Homeless and alone, the unseen children of Newcastle

Standing at a busy intersection, stand two young boys. Their dirty faces and filthy clothes speak volumes of the hardships they face.

Begging for money and relying on the charity of passing strangers, these youngsters face a lifestyle many children their age cannot imagine. At times, scrounging in refuse bins for food, hoping to satisfy their growing hunger.

As night falls, they make their way to Trim Park and look for a comfortable place to sleep on the ground. Their only warmth comes from a makeshift campfire and old rags used as blankets.

Sbu Khumalo is 12-years-old and has allegedly been living in Trim Park for the past five days. Where are his parents or grandparents? Is there no one to care for him?

“I come from oSizweni and I don’t have a mother or a father. I beg at the traffic lights so I can get money for food,” he says quietly.

How does a child of 12 years survive on the street?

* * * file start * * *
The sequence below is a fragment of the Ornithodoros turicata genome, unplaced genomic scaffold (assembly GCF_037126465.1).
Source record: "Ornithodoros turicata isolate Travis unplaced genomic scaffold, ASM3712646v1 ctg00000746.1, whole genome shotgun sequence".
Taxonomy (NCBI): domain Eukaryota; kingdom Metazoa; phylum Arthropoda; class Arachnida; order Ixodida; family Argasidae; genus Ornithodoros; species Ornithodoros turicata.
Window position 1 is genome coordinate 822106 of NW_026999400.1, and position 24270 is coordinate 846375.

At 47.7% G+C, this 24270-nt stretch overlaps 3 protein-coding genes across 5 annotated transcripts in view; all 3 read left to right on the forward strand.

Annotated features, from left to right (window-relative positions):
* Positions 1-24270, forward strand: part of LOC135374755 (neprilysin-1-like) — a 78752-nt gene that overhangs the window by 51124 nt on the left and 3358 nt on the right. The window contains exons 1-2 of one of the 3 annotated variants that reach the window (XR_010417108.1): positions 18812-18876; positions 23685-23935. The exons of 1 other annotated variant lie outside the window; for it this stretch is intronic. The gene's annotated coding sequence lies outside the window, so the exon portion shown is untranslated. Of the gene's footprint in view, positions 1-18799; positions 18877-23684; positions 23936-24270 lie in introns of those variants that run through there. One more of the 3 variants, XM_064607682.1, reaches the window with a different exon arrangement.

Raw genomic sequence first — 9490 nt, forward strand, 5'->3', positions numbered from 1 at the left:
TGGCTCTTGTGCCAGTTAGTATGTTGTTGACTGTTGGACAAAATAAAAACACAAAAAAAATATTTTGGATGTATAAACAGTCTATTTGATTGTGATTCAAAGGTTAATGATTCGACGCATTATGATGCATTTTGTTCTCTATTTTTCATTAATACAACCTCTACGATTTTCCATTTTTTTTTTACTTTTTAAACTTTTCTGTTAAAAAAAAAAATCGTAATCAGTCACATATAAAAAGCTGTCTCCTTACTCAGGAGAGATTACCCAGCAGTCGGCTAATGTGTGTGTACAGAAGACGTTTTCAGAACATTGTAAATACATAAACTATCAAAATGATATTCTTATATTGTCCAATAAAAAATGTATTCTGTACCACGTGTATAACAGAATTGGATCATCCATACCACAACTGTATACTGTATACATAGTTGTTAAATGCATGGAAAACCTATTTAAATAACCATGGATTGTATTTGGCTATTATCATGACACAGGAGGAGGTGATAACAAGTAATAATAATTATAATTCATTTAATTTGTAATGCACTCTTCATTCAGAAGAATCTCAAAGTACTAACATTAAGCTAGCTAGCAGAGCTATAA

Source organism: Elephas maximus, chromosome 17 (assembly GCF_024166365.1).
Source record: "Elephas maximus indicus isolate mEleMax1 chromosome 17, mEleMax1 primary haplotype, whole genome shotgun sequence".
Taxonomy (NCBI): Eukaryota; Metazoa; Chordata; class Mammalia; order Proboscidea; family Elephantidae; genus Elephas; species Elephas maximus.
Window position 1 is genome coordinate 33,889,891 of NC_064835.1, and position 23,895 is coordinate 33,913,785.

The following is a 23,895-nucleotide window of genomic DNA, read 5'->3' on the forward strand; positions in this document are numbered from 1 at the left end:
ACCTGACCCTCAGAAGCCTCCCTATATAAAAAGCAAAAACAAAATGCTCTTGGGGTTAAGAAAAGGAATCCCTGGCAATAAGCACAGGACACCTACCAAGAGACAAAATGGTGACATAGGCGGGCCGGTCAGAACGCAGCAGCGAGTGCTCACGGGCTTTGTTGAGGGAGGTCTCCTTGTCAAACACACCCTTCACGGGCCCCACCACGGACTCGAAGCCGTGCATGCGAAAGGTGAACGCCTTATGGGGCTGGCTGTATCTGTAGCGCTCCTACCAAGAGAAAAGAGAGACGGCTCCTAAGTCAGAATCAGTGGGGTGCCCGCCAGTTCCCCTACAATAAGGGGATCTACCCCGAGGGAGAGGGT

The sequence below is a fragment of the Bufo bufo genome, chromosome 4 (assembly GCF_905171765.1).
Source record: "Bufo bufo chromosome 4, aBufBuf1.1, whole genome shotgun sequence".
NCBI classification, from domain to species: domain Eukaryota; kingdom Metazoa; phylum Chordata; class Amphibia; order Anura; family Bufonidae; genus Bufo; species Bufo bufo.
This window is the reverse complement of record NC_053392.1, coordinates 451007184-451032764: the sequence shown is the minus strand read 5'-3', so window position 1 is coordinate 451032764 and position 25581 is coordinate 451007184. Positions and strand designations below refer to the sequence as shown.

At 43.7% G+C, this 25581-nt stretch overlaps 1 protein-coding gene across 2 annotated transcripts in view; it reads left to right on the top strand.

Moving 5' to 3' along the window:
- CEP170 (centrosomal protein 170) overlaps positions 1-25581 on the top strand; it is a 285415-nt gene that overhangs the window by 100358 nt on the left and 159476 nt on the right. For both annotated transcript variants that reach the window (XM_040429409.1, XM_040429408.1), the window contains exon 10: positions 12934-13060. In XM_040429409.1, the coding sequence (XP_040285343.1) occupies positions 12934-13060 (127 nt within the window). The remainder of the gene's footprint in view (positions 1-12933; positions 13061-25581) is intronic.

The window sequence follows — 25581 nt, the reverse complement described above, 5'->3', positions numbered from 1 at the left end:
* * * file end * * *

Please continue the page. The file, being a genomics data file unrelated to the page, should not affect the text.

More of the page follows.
Sbu says it is a difficult life, claiming that the older homeless people often target him and other children who live on the streets. “They don’t always steal from us, but they do hurt us,” he claims.

Simphiwe Nyembe, 13-years-old, begs alongside Sbu at the Allen Street and Hardwick Street intersection.

Like Sbu, young Simphiwe claims he has no form of family. “I have been living in Trim Park for six days and I come from the mountains,” he says shyly.

With the two relying on their wits to survive, their lives on the street are not an easy one. Unlike their peers, school and a comforting hug from their mothers is a distant memory.

While they claim not to be the only youth living on the streets, Sbu and Simphiwe claim they yearn for a warm meal, decent clothing and a loving family. Something many take for granted.

Until they find an escape from the life on the streets, realising their dreams of having a family, they will continue trying to survive.

So the next time you drive past children such as these, do not be quick to judge and ignore. A meal in their world, or a bit of care means more than you could ever imagine. Be a hero to someone!

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One thought on “Homeless and alone, the unseen children of Newcastle

  • 12th Feb 2019 at 5:08 pm
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    Its sadly i wish good Samaritan can take them to the safeltly place and trace their backgrounds and take them to school shape their future

    Reply

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